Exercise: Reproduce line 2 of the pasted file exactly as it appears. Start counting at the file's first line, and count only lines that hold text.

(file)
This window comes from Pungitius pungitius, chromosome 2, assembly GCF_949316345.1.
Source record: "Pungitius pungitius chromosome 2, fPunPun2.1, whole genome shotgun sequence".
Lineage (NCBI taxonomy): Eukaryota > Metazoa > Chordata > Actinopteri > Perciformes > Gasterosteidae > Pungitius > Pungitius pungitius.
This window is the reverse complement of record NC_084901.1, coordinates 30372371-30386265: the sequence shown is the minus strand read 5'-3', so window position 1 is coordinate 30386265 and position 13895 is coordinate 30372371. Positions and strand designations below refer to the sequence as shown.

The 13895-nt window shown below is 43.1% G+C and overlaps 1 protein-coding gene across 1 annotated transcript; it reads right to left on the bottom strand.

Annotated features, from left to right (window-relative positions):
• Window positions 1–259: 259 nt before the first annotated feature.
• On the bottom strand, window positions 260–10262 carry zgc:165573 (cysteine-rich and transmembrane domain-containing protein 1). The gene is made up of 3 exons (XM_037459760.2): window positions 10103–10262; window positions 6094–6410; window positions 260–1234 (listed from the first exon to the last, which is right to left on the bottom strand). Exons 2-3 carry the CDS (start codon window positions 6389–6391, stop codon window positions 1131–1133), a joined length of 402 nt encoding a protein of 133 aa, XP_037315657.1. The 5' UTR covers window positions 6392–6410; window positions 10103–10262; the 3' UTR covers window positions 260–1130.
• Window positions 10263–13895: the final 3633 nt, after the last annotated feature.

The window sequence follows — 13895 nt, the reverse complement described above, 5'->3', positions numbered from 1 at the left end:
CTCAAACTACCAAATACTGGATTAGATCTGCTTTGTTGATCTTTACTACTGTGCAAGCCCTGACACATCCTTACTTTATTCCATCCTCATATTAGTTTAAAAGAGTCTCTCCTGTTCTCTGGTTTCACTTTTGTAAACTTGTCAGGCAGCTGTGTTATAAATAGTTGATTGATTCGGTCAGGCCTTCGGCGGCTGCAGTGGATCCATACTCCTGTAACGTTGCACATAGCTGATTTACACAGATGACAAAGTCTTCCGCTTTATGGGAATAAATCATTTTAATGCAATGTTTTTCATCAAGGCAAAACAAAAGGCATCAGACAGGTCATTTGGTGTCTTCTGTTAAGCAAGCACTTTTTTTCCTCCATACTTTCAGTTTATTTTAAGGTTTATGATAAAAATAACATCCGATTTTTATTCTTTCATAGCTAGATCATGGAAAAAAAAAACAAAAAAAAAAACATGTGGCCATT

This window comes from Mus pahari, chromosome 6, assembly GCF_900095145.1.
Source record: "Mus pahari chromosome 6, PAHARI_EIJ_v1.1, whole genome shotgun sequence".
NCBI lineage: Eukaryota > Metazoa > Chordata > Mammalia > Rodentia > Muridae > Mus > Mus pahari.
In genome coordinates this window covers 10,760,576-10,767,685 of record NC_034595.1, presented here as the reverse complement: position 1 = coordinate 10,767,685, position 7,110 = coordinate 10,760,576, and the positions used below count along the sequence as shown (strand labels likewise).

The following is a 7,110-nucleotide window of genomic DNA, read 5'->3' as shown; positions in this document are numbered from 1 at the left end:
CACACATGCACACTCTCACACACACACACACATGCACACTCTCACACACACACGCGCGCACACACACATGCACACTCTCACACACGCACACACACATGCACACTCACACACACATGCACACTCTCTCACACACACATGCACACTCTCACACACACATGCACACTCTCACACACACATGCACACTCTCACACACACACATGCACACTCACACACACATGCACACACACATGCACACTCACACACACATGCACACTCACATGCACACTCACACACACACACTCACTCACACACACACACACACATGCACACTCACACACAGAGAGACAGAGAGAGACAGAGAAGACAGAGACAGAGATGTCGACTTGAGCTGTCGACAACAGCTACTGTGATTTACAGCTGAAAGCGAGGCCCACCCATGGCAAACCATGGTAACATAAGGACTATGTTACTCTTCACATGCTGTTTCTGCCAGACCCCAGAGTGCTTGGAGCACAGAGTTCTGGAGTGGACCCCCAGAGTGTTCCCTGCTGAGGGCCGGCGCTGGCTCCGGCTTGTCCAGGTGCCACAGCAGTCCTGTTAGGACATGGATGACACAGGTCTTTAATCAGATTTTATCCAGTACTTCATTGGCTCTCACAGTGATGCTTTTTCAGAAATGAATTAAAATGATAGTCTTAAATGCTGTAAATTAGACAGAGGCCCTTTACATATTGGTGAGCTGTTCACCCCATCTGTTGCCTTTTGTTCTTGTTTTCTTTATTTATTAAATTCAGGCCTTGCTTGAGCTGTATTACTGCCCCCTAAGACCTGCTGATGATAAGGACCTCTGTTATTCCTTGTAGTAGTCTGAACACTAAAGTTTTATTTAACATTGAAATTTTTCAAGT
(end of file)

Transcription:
Source record: "Pungitius pungitius chromosome 2, fPunPun2.1, whole genome shotgun sequence".